Red Bull Photography recently joined our community with a verified brand profile of their own. This partnership isn’t just about amazing photography—it’s also about amazing stories. Behind every shot on Red Bull Photography is a talented photographer, a wild story, and a few lessons learned. We’ll be telling those stories every week here on 500px ISO and the Red Bull Photography website. Scroll down for a thought-provoking editorial featuring pro photographers and their insights on the challenges of capturing climbs to the top.
Next time you see a jaw-dropping photo of a climber on a steep, immaculate rock face, take a step a back and contemplate for a moment about how that photo must have been captured. Specifically, how in the world did a photographer get himself or herself into a position to take such a spectacular shot?
A photographer’s point of view to their subject impacts every part of an image—light, composition, background elements, drama, and more. For the professional outdoor adventure photographer, the location they place themselves in relative to their subjects is hardly an accident. The skill required to not only scout options but also physically secure themselves in the right place, might make climbing the most difficult subject to shoot.
Two of the best photographers of modern day climbing, Christian Pondella and Corey Rich, added their thoughts about why climbing might just be the most challenging adventure sport to capture. Christian noted immediately that just about every image of climbing he has captured was both physically and technically difficult.
“By default the approach always seems to be long, sometimes requiring days or weeks to get to a location usually with a lot of climbing and photo gear.”
“One of my most memorable images was shot from the summit of Mount Kilimanjaro of ice climber Will Gadd. This trip took years of planning, several days of travel to get to Tanzania, then six to seven days of climbing Kilimanjaro to get acclimatized and into position to climb and shoot photos on the 19,341 foot summit.”
“Finding the shot,” for an alpine rock climbing photo could involve hours spent pouring over maps, scheduling flights, doing reconnaissance helicopter rides, or even putting in miles of hiking. Corey explained that by making informed decisions he is able to set himself up for the greatest chance of success, even with ever-changing factors to deal with, like the weather.
“The mountains are constantly changing. Snow is melting, pieces of the rock fall off, the sun is never in the same place two days in a year… There’s just an infinite number of variables. So you make intelligent decisions from your office about where you’re going to shoot, but then the reality is, until you get there, and you’re physically standing at the base of that formation, it’s hard to really pre-visualize what you’re trying to accomplish.”
So let’s say the scouting and planning has been done, miles have been hiked and now the photographer is at the base of a 3,000 foot pinnacle. Now what? The skills required to ascend a rock wall and ultimately hang in place for a photograph are crucial for not only a great image, but for the safety of everyone involved. Christian admits that while some forms of climbing can be very safe to shoot, there are situations that can get very real in the mountains, and respect is paramount.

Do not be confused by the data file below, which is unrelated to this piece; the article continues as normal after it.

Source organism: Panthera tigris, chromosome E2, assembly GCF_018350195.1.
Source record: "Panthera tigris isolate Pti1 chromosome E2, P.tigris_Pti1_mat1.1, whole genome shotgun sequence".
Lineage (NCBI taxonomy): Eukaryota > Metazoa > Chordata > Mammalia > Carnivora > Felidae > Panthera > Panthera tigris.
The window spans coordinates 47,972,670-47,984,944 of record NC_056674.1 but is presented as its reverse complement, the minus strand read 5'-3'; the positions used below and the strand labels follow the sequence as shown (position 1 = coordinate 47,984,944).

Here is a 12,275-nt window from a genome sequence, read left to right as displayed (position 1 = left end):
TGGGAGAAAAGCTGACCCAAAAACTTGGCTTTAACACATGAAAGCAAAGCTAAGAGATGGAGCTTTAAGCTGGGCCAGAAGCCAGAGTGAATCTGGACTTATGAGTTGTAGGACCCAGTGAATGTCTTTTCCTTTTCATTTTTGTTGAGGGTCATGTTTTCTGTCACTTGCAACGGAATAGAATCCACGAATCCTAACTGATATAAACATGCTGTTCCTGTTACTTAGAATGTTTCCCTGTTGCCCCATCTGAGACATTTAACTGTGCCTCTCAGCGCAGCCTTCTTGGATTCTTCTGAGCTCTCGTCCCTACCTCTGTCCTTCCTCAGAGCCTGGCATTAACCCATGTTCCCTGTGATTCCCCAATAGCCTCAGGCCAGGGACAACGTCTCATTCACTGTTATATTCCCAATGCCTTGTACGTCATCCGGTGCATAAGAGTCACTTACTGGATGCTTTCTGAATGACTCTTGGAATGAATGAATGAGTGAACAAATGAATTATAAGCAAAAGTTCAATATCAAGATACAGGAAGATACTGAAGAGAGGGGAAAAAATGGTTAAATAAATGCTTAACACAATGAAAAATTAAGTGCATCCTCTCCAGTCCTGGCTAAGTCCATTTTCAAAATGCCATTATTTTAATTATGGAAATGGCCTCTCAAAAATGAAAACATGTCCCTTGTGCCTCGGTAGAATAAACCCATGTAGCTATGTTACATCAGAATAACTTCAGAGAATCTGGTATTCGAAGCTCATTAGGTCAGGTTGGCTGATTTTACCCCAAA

“In the mountains whether it is alpine climbing or ice climbing you can be dealing with objective hazards like rock fall, avalanches, crevasses and falling ice that can all kill you. In these environments it is important to be with a solid team of climbers who have experience in these locations and people you trust your life with.”
In order to create images at the highest level, an acute attention to detail is an absolute must for both survival and success. Besides the visual aspects of the image, a photographer has to keep in mind all of the technical nuances of the camera, like aperture, shutter speed, etc. Don’t forget that they are also dangling from a rope, no larger than the width of a small finger, hundreds if not thousands of feet in the air. Corey knows this feeling all too well, as he deals with this unique vertical juggling act, continually switching from safety to creativity.
“It’s tough as a photographer because you’re constantly transitioning from being safe when getting into position to make a photograph, and then I have to switch gears and stop thinking about safety and focus on creativity. You’re constantly going through that cycle.”
In one notable experience, Corey had to really think outside the box to put himself into a position that would get just the right angle he was looking for. The plan was to shoot climber Alex Honnold ascending a 50-foot boulder in Joshua Tree National Park. In order to show the grandeur of the rock but also the route below Alex, Corey had to figure out a way to position himself above and away from the wall—simply hanging off of a rope directly above Alex wasn’t going to provide the needed perspective.
With the help of his team of climbing guides and rigging experts, they came up with a rather radical idea; they figured out that by securing a ladder to the rock wall, sideways, Corey would be able to position himself far enough away to get the perspective he needed.
“It’s just being resourceful and figuring out how to get yourself into interesting situations so that the image you pre-visualize becomes a reality.”
It just goes to show that a small change in perspective can have a huge impact on the final image. Photographing climbing requires an incredible amount of imagination, planning, and execution to simply get into position for a photograph, and when everything comes together, a photographer will walk away with stunning images.
Stay tuned for another story from Red Bull Photography that will blow your mind next week!